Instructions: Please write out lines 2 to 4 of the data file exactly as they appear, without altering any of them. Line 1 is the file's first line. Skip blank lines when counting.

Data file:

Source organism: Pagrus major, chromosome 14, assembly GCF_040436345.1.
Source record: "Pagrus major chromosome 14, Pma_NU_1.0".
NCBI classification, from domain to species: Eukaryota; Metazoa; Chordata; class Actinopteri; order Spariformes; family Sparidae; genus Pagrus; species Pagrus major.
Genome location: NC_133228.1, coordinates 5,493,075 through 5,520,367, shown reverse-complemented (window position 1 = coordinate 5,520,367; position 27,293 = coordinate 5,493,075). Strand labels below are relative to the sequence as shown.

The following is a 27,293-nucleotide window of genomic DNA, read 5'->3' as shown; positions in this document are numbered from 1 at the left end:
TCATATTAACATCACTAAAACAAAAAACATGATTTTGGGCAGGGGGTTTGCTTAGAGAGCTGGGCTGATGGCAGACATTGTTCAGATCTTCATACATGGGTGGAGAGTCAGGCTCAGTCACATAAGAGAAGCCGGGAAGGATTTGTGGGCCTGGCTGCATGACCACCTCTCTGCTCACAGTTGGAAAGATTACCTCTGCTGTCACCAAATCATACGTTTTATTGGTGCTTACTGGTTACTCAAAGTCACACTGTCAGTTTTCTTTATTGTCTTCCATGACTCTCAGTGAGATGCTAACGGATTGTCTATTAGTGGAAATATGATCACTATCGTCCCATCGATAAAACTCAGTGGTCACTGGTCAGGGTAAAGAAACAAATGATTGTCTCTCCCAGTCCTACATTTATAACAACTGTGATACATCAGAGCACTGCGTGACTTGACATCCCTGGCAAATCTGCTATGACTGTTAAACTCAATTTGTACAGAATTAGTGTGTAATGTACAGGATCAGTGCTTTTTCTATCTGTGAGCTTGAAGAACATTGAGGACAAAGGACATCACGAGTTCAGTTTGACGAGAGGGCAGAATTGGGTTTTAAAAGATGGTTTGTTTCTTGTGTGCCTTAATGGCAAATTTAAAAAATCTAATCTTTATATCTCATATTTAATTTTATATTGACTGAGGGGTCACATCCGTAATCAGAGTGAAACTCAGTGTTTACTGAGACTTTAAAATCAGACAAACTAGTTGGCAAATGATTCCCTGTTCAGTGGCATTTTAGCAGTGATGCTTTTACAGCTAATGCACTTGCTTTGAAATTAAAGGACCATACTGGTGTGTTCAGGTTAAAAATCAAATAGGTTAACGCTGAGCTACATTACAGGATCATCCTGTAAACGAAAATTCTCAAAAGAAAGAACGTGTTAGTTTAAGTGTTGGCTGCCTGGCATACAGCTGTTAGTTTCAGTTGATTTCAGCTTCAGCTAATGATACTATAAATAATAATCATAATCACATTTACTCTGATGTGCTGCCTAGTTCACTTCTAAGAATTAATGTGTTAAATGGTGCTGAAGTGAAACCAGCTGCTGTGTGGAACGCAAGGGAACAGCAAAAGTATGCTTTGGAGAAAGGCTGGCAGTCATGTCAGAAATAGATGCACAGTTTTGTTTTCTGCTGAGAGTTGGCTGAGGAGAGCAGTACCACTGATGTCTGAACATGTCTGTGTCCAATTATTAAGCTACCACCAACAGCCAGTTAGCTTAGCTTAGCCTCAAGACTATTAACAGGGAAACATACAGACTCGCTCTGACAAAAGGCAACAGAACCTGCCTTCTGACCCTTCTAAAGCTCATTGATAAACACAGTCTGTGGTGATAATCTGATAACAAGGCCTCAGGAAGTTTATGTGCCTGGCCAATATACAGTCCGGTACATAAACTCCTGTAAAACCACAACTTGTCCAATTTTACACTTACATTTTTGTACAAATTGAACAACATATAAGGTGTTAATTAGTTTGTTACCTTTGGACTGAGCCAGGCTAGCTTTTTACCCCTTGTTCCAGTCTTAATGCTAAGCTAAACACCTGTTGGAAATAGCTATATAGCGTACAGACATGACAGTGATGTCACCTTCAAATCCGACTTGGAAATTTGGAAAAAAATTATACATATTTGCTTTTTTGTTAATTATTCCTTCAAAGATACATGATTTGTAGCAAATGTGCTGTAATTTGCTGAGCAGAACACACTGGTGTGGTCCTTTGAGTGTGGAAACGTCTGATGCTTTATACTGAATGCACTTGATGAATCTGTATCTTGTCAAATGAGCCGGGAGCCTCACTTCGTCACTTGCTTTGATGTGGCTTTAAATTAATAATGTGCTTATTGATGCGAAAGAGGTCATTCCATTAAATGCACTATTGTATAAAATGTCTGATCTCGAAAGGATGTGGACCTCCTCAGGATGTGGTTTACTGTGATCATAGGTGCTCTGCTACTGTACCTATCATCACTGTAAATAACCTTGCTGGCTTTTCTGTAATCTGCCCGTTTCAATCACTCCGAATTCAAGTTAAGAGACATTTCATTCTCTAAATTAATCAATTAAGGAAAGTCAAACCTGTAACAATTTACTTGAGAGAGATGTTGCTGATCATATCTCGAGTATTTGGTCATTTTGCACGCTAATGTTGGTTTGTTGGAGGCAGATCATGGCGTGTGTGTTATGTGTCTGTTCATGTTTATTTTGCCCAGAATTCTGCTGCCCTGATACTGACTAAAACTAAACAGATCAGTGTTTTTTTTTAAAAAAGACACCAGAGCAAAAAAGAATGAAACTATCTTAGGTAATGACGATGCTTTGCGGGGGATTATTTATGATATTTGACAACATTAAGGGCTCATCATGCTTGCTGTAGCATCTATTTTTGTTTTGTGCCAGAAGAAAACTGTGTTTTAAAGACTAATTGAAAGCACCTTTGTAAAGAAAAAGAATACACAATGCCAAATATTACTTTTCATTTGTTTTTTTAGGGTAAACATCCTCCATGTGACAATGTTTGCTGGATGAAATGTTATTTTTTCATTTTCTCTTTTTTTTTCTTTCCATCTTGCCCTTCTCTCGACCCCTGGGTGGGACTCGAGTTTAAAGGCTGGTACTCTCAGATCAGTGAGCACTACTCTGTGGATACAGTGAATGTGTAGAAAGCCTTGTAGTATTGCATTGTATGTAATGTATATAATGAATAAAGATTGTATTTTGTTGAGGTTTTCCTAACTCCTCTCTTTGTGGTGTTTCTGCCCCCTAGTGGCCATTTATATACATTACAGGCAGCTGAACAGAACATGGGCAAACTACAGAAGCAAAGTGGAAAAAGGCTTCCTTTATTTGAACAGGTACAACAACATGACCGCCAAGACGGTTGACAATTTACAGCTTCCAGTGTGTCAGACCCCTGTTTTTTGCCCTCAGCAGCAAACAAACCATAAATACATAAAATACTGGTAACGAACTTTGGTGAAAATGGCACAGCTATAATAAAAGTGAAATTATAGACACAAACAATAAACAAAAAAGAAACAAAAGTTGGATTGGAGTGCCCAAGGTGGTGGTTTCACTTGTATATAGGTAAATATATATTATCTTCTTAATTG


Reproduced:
Source record: "Pagrus major chromosome 14, Pma_NU_1.0".
NCBI classification, from domain to species: Eukaryota; Metazoa; Chordata; class Actinopteri; order Spariformes; family Sparidae; genus Pagrus; species Pagrus major.
Genome location: NC_133228.1, coordinates 5,493,075 through 5,520,367, shown reverse-complemented (window position 1 = coordinate 5,520,367; position 27,293 = coordinate 5,493,075). Strand labels below are relative to the sequence as shown.